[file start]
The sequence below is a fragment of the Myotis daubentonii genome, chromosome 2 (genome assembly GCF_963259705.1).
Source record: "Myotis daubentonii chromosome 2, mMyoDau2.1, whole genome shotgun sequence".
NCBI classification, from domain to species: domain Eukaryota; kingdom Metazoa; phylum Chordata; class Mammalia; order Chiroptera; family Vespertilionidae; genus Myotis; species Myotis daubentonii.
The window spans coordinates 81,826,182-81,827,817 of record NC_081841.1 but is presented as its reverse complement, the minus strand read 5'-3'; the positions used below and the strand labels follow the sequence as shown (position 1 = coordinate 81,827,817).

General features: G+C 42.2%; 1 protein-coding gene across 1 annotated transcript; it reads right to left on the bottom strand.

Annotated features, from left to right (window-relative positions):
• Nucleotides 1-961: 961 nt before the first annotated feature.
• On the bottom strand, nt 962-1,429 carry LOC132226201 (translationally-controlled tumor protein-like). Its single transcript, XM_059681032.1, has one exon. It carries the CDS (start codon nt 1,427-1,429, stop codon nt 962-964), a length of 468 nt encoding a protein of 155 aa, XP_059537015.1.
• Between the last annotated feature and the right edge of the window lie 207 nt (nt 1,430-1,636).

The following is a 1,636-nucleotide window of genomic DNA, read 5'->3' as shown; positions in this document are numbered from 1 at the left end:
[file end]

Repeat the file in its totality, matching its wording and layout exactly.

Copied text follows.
The sequence below is a fragment of the Myotis daubentonii genome, chromosome 2 (genome assembly GCF_963259705.1).
Source record: "Myotis daubentonii chromosome 2, mMyoDau2.1, whole genome shotgun sequence".
NCBI classification, from domain to species: domain Eukaryota; kingdom Metazoa; phylum Chordata; class Mammalia; order Chiroptera; family Vespertilionidae; genus Myotis; species Myotis daubentonii.
The window spans coordinates 81,826,182-81,827,817 of record NC_081841.1 but is presented as its reverse complement, the minus strand read 5'-3'; the positions used below and the strand labels follow the sequence as shown (position 1 = coordinate 81,827,817).

General features: G+C 42.2%; 1 protein-coding gene across 1 annotated transcript; it reads right to left on the bottom strand.

Annotated features, from left to right (window-relative positions):
• Nucleotides 1-961: 961 nt before the first annotated feature.
• On the bottom strand, nt 962-1,429 carry LOC132226201 (translationally-controlled tumor protein-like). Its single transcript, XM_059681032.1, has one exon. It carries the CDS (start codon nt 1,427-1,429, stop codon nt 962-964), a length of 468 nt encoding a protein of 155 aa, XP_059537015.1.
• Between the last annotated feature and the right edge of the window lie 207 nt (nt 1,430-1,636).

The following is a 1,636-nucleotide window of genomic DNA, read 5'->3' as shown; positions in this document are numbered from 1 at the left end: